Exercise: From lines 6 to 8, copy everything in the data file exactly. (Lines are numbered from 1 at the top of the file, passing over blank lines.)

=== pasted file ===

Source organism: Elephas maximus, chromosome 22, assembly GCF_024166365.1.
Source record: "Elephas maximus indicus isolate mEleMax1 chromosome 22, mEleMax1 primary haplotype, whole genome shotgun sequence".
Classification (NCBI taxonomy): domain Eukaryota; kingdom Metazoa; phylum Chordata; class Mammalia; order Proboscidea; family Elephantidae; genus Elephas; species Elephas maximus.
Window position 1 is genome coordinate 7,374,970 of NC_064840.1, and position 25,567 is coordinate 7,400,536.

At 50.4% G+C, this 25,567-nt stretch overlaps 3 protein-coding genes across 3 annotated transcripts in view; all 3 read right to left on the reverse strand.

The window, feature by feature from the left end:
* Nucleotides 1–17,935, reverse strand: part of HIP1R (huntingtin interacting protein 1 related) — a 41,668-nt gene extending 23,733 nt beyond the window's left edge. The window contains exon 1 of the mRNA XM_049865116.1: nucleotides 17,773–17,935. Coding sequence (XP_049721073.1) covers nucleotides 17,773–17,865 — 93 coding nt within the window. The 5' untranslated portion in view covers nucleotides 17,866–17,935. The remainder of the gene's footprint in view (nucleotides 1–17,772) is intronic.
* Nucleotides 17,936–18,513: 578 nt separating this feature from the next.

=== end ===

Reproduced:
The window, feature by feature from the left end:
* Nucleotides 1–17,935, reverse strand: part of HIP1R (huntingtin interacting protein 1 related) — a 41,668-nt gene extending 23,733 nt beyond the window's left edge. The window contains exon 1 of the mRNA XM_049865116.1: nucleotides 17,773–17,935. Coding sequence (XP_049721073.1) covers nucleotides 17,773–17,865 — 93 coding nt within the window. The 5' untranslated portion in view covers nucleotides 17,866–17,935. The remainder of the gene's footprint in view (nucleotides 1–17,772) is intronic.
* Nucleotides 17,936–18,513: 578 nt separating this feature from the next.